Smaller predator-prey body size ratios in longer food chains

Jennings, S and Warr, KJ (2003) Smaller predator-prey body size ratios in longer food chains. Proceedings of the Royal Society B: Biological Sciences, 270 (1522). pp. 1413-1417. ISSN 0962-8452

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Abstract

Maximum food-chain length has been correlated with resource availability, ecosystem size, environmental stability and colonization history. Some of these correlations may result from environmental effects on predator-prey body size ratios. We investigate relationships between maximum food-chain length, predator-prey mass ratios, primary production and environmental stability in marine food webs with a natural history of community assembly. Our analyses provide empirical evidence that smaller mean predator-prey body size ratios are characteristic of more stable environments and that food chains are longer when mean predator-prey body size ratios are small. We conclude that environmental effects on predator-prey body size ratios contribute to observed differences in maximum food-chain length.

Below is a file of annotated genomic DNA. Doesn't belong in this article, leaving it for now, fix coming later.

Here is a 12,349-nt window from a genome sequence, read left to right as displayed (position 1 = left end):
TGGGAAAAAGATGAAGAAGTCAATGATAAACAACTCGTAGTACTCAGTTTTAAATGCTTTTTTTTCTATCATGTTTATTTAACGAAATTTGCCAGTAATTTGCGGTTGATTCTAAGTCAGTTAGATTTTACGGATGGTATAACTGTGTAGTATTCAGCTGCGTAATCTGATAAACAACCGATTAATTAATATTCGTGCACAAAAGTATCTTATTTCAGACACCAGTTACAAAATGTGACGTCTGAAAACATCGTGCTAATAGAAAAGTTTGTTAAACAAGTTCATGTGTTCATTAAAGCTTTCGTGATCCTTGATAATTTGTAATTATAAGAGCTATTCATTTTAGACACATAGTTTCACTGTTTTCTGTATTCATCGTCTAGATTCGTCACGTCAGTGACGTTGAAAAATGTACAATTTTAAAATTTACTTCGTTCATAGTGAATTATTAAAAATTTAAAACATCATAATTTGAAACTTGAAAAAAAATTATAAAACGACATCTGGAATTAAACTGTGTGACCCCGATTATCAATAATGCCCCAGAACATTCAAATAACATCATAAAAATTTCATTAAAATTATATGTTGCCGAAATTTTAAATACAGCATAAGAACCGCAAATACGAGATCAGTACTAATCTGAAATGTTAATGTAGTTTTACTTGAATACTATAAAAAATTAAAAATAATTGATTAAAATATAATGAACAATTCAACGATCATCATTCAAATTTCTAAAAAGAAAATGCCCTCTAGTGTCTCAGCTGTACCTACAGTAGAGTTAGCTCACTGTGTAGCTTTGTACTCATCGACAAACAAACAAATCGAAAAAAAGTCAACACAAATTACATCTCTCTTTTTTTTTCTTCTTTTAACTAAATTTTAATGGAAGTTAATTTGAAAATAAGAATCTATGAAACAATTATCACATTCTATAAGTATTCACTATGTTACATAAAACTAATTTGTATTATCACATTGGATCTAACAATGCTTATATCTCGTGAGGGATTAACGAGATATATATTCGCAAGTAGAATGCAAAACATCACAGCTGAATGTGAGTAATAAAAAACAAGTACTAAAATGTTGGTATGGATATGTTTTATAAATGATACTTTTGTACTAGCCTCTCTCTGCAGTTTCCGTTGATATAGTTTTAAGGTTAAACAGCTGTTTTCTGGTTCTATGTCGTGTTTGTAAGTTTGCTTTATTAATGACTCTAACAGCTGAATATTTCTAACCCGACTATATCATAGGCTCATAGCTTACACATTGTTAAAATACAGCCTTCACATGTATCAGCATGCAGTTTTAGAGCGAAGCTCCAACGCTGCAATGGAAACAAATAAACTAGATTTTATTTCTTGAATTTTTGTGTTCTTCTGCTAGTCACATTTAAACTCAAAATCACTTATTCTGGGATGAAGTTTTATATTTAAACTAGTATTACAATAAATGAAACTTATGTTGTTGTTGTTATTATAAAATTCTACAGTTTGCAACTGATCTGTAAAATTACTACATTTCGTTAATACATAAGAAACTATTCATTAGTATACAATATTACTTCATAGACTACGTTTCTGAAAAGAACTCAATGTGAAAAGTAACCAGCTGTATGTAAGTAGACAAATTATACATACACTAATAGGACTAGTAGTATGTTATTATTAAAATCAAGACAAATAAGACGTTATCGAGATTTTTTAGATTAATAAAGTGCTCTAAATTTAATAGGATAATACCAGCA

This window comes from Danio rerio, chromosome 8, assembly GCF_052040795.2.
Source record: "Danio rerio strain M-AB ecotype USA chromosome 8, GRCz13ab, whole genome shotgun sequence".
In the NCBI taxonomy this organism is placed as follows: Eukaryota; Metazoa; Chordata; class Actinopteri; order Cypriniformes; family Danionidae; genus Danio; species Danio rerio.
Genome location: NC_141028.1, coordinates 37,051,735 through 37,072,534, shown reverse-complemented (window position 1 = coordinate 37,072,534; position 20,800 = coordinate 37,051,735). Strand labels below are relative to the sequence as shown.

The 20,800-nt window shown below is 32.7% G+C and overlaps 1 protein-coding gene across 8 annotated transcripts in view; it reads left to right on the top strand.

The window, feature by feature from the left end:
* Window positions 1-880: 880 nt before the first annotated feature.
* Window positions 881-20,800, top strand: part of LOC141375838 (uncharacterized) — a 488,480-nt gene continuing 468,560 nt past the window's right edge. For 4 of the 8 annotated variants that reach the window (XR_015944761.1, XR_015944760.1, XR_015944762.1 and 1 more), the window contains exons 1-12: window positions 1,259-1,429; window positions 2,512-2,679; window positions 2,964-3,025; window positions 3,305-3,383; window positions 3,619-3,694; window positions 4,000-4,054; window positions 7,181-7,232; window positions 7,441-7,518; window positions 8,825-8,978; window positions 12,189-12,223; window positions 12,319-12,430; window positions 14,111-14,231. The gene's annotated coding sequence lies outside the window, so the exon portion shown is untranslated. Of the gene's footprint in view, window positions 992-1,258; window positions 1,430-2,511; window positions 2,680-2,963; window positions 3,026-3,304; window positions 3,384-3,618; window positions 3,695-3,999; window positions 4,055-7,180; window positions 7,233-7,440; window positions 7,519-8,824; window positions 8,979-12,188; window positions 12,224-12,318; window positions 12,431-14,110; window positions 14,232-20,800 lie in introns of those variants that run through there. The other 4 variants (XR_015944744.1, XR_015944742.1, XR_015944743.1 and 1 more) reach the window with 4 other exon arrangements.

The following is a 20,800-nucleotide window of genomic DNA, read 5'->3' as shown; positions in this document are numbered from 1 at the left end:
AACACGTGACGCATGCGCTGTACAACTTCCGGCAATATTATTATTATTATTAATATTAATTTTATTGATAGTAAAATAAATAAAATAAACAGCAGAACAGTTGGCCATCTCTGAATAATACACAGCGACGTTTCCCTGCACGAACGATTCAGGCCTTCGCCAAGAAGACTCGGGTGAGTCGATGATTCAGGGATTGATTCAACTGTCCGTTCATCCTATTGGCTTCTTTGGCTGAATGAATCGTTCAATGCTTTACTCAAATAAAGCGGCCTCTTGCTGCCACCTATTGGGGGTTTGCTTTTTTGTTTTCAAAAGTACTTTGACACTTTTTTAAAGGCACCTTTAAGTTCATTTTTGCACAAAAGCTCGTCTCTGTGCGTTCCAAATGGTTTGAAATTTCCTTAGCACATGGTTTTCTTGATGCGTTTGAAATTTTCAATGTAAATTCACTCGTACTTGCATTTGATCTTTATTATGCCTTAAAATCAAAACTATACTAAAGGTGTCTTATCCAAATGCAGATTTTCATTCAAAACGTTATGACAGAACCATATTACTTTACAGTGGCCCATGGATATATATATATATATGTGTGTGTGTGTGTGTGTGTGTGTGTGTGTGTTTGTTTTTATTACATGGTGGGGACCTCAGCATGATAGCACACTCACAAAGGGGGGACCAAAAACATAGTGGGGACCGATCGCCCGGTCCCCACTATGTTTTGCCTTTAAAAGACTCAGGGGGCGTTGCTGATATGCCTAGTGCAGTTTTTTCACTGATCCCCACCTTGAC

Item Type: Article
Faculty \ School: Faculty of Science > School of Environmental Sciences
Related URLs:
Depositing User: Rosie Cullington
Date Deposited: 02 Jun 2011 08:32
Last Modified: 21 Apr 2020 20:33
URI: https://ueaeprints.uea.ac.uk/id/eprint/31732
DOI: 10.1098/rspb.2003.2392

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